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Thursday, December 21, 2006


I will be back in the new year, by which time I should be seriously re-energised; I really need a holiday.

DumbJon is spot on here:
When the BBC is being criticised by the Right, it's coming from mainstream rightists, when the criticism is coming from the Left, it's from people who think the CIA killed John Lennon to stop him revealing the truth about how the Jews were plotting to destroy the rainforest.

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Sunday, December 17, 2006

Monday, December 11, 2006

Indira Ghandhi:

One must beware of ministers who can do nothing without money, and those who want to do everything with money.

All too true, something worth bearing in mind in Britain today when we debate tax levels and public services.

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Sunday, December 10, 2006

Friday, December 08, 2006

As I have professionally had to deal with this myself, I liked this clarification about David B. Smith:

He is not related to the Economics Editor of the Sunday Times, David H. Smith, with whom he is occasionally confused.

Wednesday, December 06, 2006

As explained below we cannot reverse nuclear arms already aquired in the countries that have them. So, a realistic policy should firstly work at reducing their numbers, an area in which Britain is leading by example. The next realistic step is to stop further proliferation. The risk of this exists in two broad regions: the Pacific and the broader Mediterranean and greater Middle East.
Let's get the Pacific out of the way, as this is outside Britain's strategic sphere. The consequences of North Korea getting away with its programme and a possible weakening of American leadership could lead to the following chain reaction of nuclear weapons aquirement: South Korea & Japan, Taiwan, Australia and Indonesia.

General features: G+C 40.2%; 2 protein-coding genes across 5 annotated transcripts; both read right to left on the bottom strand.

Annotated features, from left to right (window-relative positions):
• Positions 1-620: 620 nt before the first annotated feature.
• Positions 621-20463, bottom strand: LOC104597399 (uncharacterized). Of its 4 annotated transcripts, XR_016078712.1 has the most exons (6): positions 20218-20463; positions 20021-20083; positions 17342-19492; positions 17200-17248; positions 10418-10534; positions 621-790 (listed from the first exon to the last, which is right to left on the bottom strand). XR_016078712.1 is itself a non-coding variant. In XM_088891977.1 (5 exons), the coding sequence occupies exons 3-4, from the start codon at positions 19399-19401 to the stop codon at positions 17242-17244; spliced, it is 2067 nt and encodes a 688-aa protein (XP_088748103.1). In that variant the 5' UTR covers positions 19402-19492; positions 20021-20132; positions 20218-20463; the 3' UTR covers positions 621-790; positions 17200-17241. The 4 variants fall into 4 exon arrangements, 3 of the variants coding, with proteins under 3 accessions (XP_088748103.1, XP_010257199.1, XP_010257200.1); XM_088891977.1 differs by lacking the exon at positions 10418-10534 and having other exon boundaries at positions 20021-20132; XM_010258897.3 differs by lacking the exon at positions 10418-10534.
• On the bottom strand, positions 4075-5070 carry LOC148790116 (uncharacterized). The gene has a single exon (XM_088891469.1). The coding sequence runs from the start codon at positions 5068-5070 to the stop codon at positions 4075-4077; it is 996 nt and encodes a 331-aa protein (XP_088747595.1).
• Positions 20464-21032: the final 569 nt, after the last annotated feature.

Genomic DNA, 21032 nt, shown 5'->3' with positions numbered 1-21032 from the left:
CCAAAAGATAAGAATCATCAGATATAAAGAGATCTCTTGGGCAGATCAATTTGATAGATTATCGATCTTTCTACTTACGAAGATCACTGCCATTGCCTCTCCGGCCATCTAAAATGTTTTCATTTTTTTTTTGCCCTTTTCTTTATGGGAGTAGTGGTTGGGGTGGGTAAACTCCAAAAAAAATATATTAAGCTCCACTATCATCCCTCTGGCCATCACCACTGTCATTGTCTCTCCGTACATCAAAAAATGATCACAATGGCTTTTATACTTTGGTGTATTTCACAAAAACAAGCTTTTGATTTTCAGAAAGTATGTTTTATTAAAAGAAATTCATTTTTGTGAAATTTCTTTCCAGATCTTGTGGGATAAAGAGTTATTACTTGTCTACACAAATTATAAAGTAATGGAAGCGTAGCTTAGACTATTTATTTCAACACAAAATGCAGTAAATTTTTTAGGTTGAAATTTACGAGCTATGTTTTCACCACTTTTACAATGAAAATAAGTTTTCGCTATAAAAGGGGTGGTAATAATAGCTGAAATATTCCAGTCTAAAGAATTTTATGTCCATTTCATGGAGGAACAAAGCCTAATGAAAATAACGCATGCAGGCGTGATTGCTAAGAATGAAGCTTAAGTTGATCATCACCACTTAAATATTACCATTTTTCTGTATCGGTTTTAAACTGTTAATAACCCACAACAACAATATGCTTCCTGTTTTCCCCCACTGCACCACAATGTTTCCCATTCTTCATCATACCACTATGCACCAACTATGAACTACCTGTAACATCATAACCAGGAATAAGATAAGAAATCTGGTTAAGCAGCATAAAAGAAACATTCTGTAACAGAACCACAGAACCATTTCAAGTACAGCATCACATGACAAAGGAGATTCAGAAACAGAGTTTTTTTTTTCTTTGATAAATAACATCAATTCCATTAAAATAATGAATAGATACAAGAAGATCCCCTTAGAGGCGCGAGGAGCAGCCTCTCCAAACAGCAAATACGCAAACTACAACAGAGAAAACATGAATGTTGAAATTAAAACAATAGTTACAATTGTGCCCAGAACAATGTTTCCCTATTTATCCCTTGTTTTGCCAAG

Looking into our own region, let's have a look at the consequences of a nuclear-armed Iran, coupled with a possible drawdown of US-UK regional military policies: Iraq, Saudi Arabia and Turkey as the first in line would go nuclear first. In turn this would pressure and open opportunities for Egypt, Lybia and Greece. Leading on from there Algeria and Syria can also not be discounted entirely. Once this is getting underway, who can say that other European powers, especially Germany will not be tempted as well? Additionally remember the strategic pressure represented by Russia.
This is bad for Britain's security. So, in order to counter this we will have to work on strategic arrangements and security deals that will lift the potential burden of Iranian/Russian nuclear blackmail from these countries. This would require resetting our alliances and making it clear that armed conflict will at some point draw in British military force, which must, and will, ultimately be insured with nuclear weapons.
Such a policy would not be able to reverse nuclear weapons in any of the countries in our strategic neighbourhood (Britain, France, Israel, US, Russia, Iran), but it would prevent the spread of such weapons to other countries.

(See also this article in the JPost by Emanuel Adler on the Israeli case, which makes a good point, similar to mine, and which ties in with this earlier posting).

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Needless to say, it would be nice to be done entirely with such expensive and dangerous weapons, but Britain alone cannot not achieve anything with unilateral moves, except disadvantage the UK’s strategic position.
However, nuclear disarmament can only work if all potential competitors agree to do likewise, and in a simultaneous and verifiable fashion.
Who would that be for Britain/France/EU? And what other factors might drive their nuclear programmes?
Iran: Strategically this is a fairly direct neighbour. Iran claims in addition to us and the French, the US and Israel as concerns. Rivalry of course also with Russia.
Russia: Whilst there may not be much threat of any kind of serious conflict, we cannot know what the future holds, and in addition growing energy dependence on Russia would mean that our nuclear climbdown would shift the balance of power and influence excessively to Russia. So, what drives Russian nuclear arms policy? Its additional strategic neighbours and competitors are Iran, China and the US.